Thursday, March 24, 2011

What Would Voldemort Do?

Somehow I've managed to write 3/4 of my story without fleshing out my villain, and now I'm paying the price.  So this week I've done some serious pondering.  I've studied famous villains in history and fiction, I've studied some writing books about characterization, and I've brainstormed a lot.

Here's my problem.  I'm writing a middle grade book and no matter what I brainstorm, my villain keeps sounding just like Voldemort.   And he's been done before. 

As I return to the drawing board to work this whole thing out, I thought I'd post some of the things I've read about writing a good villain:

1.  The villain needs to be equally as gifted/powerful as the hero.  If the hero is too powerful, there is no tension or conflict.  The villain can appear more powerful at first, but eventually the hero has to gain the strength to conquer him.  If the hero wins by chance, the reader feels cheated.

2.  The villain shouldn't be all bad.  There ought to be some quirk or attribute that is good.  He loves gardening, or he has a favorite pet, etc.  Something that gives him dimension.  (I'm starting to realize that my favorite villains are the ones who truly believe they are doing what's right, but they are woefully mistaken).

3.  Try to avoid the stereotypes (sorry Voldemort).  The crooked politician, the hypocritical clergyman, the super evil wizard who wants to destroy Harry, etc.  If you have to use them, give them some unique twist that makes them interesting.

4.  Generally, there needs to be a defining tragic event that has made the villain who he is.  He could've been wrongfully convicted of a crime, or he had a horrible childhood, or an unrequited love interested who was cruel to him.  Give him a reason for why he does his dastardly deeds.

Hope these tips helped any of you out there who are working on villains.  If anyone has other tips, please feel free to post them!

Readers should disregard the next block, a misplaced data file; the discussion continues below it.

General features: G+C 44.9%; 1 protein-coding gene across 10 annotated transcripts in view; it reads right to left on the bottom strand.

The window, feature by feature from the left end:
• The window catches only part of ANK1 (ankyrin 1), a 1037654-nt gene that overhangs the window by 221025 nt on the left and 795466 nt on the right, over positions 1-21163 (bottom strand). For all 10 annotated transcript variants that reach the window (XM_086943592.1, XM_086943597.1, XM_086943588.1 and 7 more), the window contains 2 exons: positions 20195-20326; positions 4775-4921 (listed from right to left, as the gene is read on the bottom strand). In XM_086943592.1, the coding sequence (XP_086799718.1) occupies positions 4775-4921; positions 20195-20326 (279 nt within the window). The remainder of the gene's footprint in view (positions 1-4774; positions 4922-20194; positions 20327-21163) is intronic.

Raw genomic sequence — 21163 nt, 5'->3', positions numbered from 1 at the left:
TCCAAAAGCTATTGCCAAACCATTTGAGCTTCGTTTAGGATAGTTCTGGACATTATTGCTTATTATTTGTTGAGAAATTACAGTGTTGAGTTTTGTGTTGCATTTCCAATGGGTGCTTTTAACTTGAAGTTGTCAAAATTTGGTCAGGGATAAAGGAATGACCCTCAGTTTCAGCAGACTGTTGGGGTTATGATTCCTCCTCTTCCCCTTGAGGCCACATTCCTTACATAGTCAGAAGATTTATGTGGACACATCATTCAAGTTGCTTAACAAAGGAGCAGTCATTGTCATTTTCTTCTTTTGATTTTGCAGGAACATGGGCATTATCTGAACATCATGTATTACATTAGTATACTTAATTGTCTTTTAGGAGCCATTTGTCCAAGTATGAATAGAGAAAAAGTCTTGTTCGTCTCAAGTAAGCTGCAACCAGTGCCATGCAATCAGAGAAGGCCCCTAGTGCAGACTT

Wednesday, March 9, 2011

Reality Check

I just read the YA paranormal novel The White Cat by Holly Black.  I won't go into too many details for those of you who want to read it, but the story boils down to this:  Are we the kind of people we are because of the memories we have?

So what happens if those memories get taken away?  I know someone who was in a serious car accident during college.  He lost much of his memory, as well as much of his cognitive ability.  He appeared to change into a completely different person.
So what part of us is us, and what part of us has been formed by our circumstances (and memories)?
It's an interesting thing to think about while creating characters.

Tuesday, March 1, 2011

ANWA Conference

This last weekend I went to the ANWA Conference in Phoenix.  I love writers' conferences!  If any of you are aspiring writers, I strongly suggest you get yourself to a conference or two.  It's a great way to learn about the business and network, network, network.  Honestly, I don't know how an author would ever get published if they didn't have a support group around them.   And there's no better place to find a writing/critique group, pitch an agent, learn from experienced authors, etc.
I even pitched an agent who really liked my idea and asked to see more.  Yay!  Of course, I'm pretty sure that she gave her card to everyone who pitched to her, but that doesn't matter.  She like my idea, so I'm claiming it as a victory.
We learned some awesome stuff about writing, pitching, querying, etc.  I stayed up until 2:00 am working on my pitch, then woke up again at 5:00.  I would suggest getting this done beforehand-- it's not fun to survive the day on 3 hours of sleep.  I would've been more prepared, but I thought I was prepared until I went to the pitch class the night before and discovered I had it all wrong.  Just another good reason for writing conferences.  
Thanks to all of the ladies at ANWA and for all the speakers/agents/etc. for putting together such a great conference.